A Shiny Life For Me!

a personal review blog by Bianca


09 September 2020

3.5 out of 5.0 stars

Coming up this week is a brand new production of Martin Sherman’s Rose at the Hope Mill Theatre. As the theatre is currently still closed, this is an online only run, and is limited to the 10th, 11th, and 12th of September. Tickets are only £8 and give access to the stream for 24hrs.

Written by Martin Sherman and first staged in London in 1999, Rose is a one-woman play that sees the central character reminisce about her life and experiences living through Russian progroms in the Ukraine as a young girl, and surviving the holocaust as a young adult. In this production, Maureen Lipman takes on the titular role, sitting on a wooden bench in a darkened, empty auditorium.

Rose starts out by explaining she is sitting shiva, without revealing who for, and then gently starts out revealing the truth of her life. Born in a small Shtetl in the Ukraine in the 1920s, and living through the holocaust in Russia, she is witness many horrors before eventually settling in America; but her spirit seems alive and kicking. With humour as well as regret and doubt, Lipman leads us through the difficult decisions and harrowing experiences of Rose, aided by projected faint visuals as in a dreamscape.

The occasional view of the empty seats in her line of sight double down on the air of loneliness and division 80 year old Rose touches on, the feeling of alienation and having lost touch with modern society. Having seen many tragedies and having made life-changing decisions on a whim, she cannot understand her own children and grandchildren at times, though she does try. Touching on social and political subjects, religious musings and personal dilemma, Rose is a piece that questions the relevance of history to contemporary youth while elevating it and putting a spotlight on the reality of what past generations have had to go through to achieve the world we live in today.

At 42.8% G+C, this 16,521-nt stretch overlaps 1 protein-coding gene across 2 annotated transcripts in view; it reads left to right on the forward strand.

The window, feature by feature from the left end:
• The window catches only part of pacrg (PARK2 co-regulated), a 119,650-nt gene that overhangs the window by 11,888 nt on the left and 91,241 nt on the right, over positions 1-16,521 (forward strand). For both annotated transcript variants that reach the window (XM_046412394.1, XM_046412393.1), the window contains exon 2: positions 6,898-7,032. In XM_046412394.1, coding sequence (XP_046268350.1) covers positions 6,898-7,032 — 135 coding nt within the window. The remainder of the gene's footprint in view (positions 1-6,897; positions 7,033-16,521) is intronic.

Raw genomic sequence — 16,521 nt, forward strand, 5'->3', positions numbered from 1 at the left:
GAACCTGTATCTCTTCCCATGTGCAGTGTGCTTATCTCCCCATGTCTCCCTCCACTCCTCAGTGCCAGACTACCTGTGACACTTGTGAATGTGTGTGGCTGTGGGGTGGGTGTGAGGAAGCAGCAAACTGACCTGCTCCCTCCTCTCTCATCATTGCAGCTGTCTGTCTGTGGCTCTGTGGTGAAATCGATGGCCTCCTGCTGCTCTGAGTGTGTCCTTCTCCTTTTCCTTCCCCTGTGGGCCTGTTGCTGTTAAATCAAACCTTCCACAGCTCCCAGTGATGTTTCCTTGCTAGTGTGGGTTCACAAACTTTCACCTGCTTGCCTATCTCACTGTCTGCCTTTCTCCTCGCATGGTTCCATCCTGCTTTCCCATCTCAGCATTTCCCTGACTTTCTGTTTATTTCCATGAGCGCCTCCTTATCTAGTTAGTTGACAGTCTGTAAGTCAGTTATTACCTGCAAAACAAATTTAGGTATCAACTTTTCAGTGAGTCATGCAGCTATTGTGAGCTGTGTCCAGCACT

There is levity in Rose’s acceptance of her own mistakes, her shortcomings as well as strength. It truly does feel like a review of a life lived on other people’s opinions and desires. Rose finds her feet and builds a successful life for herself, though not always a happy one. She moulds herself to fit the circumstances she has been presented with, and presents her lived wisdom with wit and strength. There is strength in emotionality, in admitting when the truth is just too much to acknowledge, when a personal decision is shared with no one but oneself.


This production is very well presented and spans a variety of emotions, balancing the dark with the light and painting a picture that feels so real, it is easy to forget Rose is a play and not a personal story of a lifetime. Lipman embodies the character with competence and empathy, shrouding her in the forgetfulness and mental frailty that comes with age and too much history in one heart.

A beautiful story told in a wonderful production, Rose is an emotional experience. You can see this production until the 12th of September, so get your ticket now, make a nice hot cup of tea and settle in for an unforgettable tale.

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